The church, Scripture teaches, is where God’s politics becomes reality: it’s a city governed by the Sermon on the Mount. But does any such place exist?
At the outset of my Christian journey, I was taught to keep politics and religion separate. Jesus came to save sinners, not society. Our citizenship is in heaven, not here on earth. It’s the soul that counts, not the body. What matters is one’s eternal destiny, not social betterment.
This attitude may be appealing to some, but the good news is good because it holds promise not only for the next life (which it does) but also for this life and how we live it now. After all, Jesus healed bodies as much as he forgave sins, and he shared everyday life with his followers – eating and drinking and traveling with them – as much as he prayed alone in the wilderness. He announced the arrival of God’s politics, which means the end of politics as usual: good news for the poor at the bottom, bad news for the power-elites on top (Luke 6:20–26).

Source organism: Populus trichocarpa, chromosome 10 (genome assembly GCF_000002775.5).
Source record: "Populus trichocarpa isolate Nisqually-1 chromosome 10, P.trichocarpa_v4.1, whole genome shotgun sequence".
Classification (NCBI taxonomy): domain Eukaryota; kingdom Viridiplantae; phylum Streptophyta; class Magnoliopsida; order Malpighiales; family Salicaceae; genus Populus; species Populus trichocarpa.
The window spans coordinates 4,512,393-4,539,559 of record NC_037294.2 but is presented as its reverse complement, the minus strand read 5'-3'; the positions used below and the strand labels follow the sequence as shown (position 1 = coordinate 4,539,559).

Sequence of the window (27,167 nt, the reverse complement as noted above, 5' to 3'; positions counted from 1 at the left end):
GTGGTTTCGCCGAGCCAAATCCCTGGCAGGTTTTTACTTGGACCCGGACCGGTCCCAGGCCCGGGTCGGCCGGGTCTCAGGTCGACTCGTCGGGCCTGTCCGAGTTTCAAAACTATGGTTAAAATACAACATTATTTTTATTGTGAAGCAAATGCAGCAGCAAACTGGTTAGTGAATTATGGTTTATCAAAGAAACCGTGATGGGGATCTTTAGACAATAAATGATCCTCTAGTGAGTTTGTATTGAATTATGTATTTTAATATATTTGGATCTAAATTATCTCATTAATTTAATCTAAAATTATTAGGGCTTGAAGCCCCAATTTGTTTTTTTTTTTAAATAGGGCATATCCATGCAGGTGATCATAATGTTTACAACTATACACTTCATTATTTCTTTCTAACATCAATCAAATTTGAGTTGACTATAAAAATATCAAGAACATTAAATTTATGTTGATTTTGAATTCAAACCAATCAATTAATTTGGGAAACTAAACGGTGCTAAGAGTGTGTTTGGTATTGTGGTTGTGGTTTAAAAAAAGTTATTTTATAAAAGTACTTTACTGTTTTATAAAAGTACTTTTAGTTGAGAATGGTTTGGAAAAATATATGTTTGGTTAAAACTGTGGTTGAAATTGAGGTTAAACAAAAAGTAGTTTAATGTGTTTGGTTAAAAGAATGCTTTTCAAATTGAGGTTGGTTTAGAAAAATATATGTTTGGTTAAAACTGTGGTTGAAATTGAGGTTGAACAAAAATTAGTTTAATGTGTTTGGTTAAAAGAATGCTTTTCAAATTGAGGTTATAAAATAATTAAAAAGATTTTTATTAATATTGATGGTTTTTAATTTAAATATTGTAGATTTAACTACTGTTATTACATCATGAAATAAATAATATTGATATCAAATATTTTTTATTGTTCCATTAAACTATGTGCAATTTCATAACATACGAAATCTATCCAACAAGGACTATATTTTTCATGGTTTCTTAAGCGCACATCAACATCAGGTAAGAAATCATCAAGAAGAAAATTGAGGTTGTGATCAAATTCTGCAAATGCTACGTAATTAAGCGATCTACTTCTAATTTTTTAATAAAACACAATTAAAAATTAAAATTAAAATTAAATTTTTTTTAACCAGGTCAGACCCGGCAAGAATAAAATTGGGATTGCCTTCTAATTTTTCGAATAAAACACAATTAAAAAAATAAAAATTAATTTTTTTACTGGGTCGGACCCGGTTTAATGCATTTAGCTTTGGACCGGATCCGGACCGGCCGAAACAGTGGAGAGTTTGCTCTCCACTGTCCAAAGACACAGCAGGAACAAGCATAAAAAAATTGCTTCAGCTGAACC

The 2016 presidential campaign made two things painfully clear: Christians do not agree on how to apply the gospel to political issues, and when Christian leaders do get involved in partisan politics, the consequences are hardly benign. Compromise is inevitable, and political intrigue is always close at hand. How, then, to do politics Christianly?
- Thomas Merton, preface to The Seven Storey Mountain, Japanese edition (1966).
- Stanley Hauerwas and William H. Willimon, Resident Aliens (Abingdon, 1989), 80–81.
- John Howard Yoder, Discipleship as Political Responsibility (Herald, 2003), 63.
- John Howard Yoder, The Original Revolution (Herald, 1977), 156.
- Rodney Stark, The Rise of Christianity (HarperSanFrancisco, 1997), 16.